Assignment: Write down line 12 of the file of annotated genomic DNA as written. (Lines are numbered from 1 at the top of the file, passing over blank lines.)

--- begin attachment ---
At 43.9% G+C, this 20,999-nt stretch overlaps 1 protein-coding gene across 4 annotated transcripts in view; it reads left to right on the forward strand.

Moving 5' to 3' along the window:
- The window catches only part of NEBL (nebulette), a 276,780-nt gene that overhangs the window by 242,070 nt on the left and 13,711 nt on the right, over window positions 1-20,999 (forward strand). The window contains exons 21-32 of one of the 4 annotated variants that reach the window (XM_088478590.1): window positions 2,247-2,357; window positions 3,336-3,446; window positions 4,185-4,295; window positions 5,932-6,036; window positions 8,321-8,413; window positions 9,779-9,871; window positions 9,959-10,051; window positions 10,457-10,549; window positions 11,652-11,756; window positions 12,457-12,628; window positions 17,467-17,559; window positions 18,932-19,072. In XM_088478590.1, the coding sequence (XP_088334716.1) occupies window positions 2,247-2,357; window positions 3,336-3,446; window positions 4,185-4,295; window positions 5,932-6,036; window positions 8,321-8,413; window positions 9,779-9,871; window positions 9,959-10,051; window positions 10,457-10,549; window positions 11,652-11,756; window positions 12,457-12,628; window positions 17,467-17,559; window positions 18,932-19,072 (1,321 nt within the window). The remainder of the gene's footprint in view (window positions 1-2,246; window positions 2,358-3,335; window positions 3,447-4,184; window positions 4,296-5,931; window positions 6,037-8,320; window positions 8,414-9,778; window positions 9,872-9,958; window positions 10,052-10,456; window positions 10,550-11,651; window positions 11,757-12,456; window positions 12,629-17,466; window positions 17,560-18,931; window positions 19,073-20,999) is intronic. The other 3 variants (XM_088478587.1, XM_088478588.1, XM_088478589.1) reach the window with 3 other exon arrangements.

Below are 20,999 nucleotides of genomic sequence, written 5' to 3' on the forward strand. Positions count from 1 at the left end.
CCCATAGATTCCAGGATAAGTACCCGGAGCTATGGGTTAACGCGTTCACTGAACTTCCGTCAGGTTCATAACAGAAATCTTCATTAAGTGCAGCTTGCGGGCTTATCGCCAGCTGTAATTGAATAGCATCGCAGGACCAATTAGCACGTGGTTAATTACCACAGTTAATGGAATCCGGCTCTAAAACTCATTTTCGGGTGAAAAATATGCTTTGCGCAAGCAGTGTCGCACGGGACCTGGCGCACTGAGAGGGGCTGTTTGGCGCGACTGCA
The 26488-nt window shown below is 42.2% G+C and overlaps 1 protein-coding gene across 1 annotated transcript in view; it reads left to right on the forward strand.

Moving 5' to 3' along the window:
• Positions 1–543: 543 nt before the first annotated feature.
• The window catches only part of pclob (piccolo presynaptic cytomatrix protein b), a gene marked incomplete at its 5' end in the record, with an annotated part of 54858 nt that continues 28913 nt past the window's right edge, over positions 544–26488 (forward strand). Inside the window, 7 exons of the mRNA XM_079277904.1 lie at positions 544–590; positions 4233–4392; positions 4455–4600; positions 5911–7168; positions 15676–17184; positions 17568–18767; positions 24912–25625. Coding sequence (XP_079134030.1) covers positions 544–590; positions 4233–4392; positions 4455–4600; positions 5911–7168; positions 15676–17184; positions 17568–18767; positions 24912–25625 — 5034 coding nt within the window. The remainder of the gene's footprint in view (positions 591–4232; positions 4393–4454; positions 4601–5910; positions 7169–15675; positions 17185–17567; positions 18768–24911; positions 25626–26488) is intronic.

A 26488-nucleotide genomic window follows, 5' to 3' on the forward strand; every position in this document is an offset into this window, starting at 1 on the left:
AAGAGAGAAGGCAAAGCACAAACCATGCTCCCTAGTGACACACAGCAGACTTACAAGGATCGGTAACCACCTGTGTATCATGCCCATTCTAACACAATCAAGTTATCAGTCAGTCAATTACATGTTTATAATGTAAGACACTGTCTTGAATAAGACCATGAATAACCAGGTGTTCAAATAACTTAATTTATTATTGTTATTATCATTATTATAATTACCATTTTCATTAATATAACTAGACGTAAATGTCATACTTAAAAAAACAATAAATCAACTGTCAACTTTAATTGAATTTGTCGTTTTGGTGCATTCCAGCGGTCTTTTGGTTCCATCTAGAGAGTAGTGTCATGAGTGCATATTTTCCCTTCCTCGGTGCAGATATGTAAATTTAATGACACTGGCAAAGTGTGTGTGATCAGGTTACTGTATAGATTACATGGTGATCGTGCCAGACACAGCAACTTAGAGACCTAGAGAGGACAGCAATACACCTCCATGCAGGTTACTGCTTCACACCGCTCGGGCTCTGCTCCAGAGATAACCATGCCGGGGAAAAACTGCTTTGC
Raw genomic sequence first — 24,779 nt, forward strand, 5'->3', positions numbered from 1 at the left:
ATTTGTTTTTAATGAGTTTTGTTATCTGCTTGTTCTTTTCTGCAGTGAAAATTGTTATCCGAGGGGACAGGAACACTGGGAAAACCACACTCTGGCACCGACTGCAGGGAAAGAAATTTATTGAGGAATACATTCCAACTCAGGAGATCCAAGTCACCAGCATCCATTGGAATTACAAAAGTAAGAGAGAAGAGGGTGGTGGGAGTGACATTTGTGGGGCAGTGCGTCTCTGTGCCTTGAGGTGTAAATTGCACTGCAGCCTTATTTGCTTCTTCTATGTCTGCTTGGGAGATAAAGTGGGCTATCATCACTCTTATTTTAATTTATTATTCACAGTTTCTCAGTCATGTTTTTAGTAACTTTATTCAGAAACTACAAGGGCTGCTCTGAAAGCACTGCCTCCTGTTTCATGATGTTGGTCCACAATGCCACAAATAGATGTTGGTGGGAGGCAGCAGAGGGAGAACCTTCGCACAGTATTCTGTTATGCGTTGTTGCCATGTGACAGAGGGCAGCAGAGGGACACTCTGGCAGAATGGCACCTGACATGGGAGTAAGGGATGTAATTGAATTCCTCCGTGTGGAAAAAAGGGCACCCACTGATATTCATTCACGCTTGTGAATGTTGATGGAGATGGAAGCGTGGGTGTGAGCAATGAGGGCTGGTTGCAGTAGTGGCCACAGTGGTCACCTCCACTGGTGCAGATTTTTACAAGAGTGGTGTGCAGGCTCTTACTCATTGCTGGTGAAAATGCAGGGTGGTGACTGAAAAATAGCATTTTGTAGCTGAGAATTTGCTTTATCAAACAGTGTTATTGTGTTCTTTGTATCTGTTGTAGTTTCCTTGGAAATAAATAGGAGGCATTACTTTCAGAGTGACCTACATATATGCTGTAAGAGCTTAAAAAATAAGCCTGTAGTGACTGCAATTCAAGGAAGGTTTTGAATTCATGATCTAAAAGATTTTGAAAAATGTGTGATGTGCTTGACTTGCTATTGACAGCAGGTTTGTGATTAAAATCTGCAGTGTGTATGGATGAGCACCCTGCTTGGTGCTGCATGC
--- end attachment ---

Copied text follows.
Raw genomic sequence first — 24,779 nt, forward strand, 5'->3', positions numbered from 1 at the left: